Recent NFL scandal: Rookie hazing or serious workplace harassment?
Posted in Sexual Harassment on November 25, 2013
If you’re a football fan (as many Californians are), you have probably heard about the allegations of teammate harassment going on within the Miami Dolphins franchise. Offensive lineman Jonathan Martin left the team a few weeks ago because teammate Richie Incognito was allegedly engaging in harassment.
Incognito and others have claimed that the incidents were nothing more than rookie hazing, but many outside observers have said that Incognito’s behavior is a clear example of workplace harassment, including racial harassment. As it turns out, Martin’s mother Jane Howard-Martin practiced as an employment law attorney for decades, so it’s likely that her son has a pretty good idea about his workplace rights. USA Today recently republished a 2002 article written by Howard-Martin on how employers can prevent harassment lawsuits, including those for sexual harassment.
In her article, Howard-Martin says that a good anti-harassment policy requires a three-step approach; each with its own specific set of guidelines. In short, the three steps include:
- Drafting an anti-harassment policy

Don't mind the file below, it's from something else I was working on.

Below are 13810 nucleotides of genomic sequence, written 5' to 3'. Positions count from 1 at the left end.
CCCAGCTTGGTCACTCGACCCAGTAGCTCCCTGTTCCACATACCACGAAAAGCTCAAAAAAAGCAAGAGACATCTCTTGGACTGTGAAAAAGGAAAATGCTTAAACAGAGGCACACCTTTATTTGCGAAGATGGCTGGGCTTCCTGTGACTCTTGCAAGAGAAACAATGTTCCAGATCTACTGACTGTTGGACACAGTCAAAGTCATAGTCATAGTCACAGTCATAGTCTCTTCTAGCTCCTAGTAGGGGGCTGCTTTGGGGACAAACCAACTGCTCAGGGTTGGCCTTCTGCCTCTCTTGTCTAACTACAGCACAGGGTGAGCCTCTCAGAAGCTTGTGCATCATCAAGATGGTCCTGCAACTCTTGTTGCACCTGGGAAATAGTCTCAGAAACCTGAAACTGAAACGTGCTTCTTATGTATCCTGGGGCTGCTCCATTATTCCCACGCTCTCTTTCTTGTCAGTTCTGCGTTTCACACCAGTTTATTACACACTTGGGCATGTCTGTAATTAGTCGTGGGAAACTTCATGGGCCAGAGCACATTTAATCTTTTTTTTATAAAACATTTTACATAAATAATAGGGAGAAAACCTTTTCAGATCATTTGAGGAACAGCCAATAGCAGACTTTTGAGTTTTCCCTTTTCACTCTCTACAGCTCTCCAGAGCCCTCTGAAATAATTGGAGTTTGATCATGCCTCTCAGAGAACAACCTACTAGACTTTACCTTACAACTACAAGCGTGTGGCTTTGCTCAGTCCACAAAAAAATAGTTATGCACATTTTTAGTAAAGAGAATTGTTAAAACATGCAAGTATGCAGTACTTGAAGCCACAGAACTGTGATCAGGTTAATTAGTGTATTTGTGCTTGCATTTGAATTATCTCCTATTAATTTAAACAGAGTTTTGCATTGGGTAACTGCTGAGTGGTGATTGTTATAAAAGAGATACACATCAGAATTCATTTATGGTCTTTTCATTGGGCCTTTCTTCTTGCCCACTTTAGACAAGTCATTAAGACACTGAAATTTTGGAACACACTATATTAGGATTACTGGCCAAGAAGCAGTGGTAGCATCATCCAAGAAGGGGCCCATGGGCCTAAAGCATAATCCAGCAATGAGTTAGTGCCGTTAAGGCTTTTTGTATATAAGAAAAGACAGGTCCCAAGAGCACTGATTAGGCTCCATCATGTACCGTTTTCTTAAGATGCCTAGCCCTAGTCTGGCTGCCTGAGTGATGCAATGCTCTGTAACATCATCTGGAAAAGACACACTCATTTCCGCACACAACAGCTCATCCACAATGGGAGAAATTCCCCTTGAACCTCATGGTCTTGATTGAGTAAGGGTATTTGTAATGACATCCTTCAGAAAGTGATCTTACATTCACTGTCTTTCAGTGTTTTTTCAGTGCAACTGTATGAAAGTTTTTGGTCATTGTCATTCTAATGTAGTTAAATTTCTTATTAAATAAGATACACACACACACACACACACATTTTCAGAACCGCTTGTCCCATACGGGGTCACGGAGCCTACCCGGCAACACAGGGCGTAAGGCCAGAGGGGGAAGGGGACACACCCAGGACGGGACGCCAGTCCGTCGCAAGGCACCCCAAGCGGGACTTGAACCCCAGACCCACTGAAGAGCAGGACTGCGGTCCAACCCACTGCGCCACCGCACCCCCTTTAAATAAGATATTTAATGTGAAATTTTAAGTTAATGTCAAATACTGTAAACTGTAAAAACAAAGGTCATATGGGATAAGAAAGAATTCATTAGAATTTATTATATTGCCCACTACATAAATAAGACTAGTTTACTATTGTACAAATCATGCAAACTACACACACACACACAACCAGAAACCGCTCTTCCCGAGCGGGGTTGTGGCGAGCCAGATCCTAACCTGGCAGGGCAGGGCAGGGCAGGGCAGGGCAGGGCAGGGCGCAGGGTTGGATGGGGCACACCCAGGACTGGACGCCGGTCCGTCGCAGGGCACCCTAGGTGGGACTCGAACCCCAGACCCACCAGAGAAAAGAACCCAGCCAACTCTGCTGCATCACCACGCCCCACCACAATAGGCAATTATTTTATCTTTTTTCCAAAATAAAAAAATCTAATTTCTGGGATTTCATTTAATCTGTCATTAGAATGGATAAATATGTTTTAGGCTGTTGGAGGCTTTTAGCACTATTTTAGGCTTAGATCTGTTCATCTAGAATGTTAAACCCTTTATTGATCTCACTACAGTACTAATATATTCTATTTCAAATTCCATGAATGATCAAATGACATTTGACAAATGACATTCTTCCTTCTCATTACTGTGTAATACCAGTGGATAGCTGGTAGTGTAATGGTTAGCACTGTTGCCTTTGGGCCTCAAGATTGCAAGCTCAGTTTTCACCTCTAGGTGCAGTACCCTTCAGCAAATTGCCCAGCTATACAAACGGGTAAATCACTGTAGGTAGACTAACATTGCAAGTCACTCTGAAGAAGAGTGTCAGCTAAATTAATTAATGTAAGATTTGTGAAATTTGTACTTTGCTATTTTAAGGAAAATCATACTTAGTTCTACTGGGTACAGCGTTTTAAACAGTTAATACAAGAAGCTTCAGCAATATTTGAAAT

- Setting up an internal structure within the company to implement and oversee a program of harassment prevention
- Making sure that all employees are aware of and trained on the company’s policy
Although the article was written 11 years ago for a non-specific audience, the advice given seems to perfectly describe some of the problems the National Football League is having with the Incognito harassment allegations.
For instance, Howard-Martin’s article notes that companies need to make clear that they have a zero-tolerance policy when it comes to harassment. Companies also need to make workers aware that they can report harassment complaints and that the company will investigate and take corrective action as necessary.
The NFL seems to have failed in at least a couple of these areas. According to a recent ABC News article, Incognito may have been told by coaches to “toughen up” Martin. If true, this would mean that team officials not only knew about the harassment, but actually encouraged it.
Many defenders of Incognito’s actions have argued that “things are just different in the locker room” or that “there’s nothing wrong with a little hazing.” But based on evidence of Incognito’s actions, it would be hard for any reasonable person to classify his actions as anything other than aggressive harassment. Hopefully, the NFL will do the right thing and make sure that this type of behavior is not allowed to continue in any locker room or among any players.
Source: USA Today, “Stop workplace harassment in your company,” Jane Howard-Martin, Nov. 12, 2013